At this meeting, Council members and UN Special Coordinator Mladenov outlined some of the discouraging consequences from a unilateral action that, whether the US embassy eventually moves or not, has spawned violence and, as noted by France, provided yet another recruiting tool for violent extremists.  Mladenov went even further, noting that all efforts to curb incitement and other provocations that impede serious dialogue — including as highlighted by Sweden and others on the “final status” of Jerusalem — have been severely imperiled.   Indeed, Mladenov warned of the possibility of a “new intifada” wherein ordinary Israelis and Palestinians will once again bear the brunt of violence stemming from a failure to resolve Jerusalem’s status through a negotiated agreement.

The danger of what Egypt called “unjustified chaos” resulting from this US decision constitutes yet another test for a UN system that struggles with budgetary threats and numerous (uncontained) “fires” now raging from Myanmar and Yemen to South Sudan and Cameroon.   As most readers of these posts are aware, there certainly exist tools across the UN system to address violence, including those regularly advocated by  SG Guterres in the service of early warning and conflict prevention.  But the tool invoked most often in UN settings, certainly in the Security Council, is that of “inclusive political dialogue.”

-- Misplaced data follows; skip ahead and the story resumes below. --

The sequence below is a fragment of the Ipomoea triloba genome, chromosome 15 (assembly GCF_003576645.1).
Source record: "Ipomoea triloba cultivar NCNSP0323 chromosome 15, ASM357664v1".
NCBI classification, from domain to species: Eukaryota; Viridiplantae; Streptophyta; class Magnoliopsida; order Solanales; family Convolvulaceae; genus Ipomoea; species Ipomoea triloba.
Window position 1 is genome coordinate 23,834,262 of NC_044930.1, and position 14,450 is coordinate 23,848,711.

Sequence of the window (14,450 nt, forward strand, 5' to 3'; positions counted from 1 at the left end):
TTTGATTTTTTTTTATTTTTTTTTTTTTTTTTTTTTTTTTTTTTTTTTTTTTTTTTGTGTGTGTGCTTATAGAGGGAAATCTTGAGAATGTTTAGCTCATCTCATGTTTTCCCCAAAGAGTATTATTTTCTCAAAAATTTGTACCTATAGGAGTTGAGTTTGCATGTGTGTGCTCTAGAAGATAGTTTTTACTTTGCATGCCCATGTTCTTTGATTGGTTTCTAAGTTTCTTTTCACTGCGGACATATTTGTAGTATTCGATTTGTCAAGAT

This seems sensible enough:  Sit conflicted parties down for a timely chat.  Urge parties to bring their grievances, but also to come as they are able without preconditions or “end game” agendas.   Ensure that all who need to be around the negotiating table are duly and sincerely invited into the conference room.

It all sounds helpful and relatively straightforward. Indeed, we are helping to promote just this sort of engagement as a contribution to resolving the increasingly volatile political and security situation in the Anglophone regions of Cameroon.  But as we are also reminded often, inside and outside the Security Council chamber, “dialogue” is a complex matter requiring skills sufficient to the intricacies of the peoples and parties invited to participate.  And in this respect, we don’t always have what we need.

This week, before heading down to Peru for a Women, Peace and Security event hosted by UNLiREC,  I was privileged to engage some law students at the University of Alberta, Canada who were making final presentations in a fascinating course entitled “Truth, Falsehood, Deception and Justice.”  Among the more interesting points (for me) to emerge from one 3 hour engagement was the notion of “truth fatigue,” the idea that “opinions” of people don’t often result in tangible actions in the world, the alleged virtue of maintaining “manners” in public speech, and the growing disconnect between politics and pedagogy.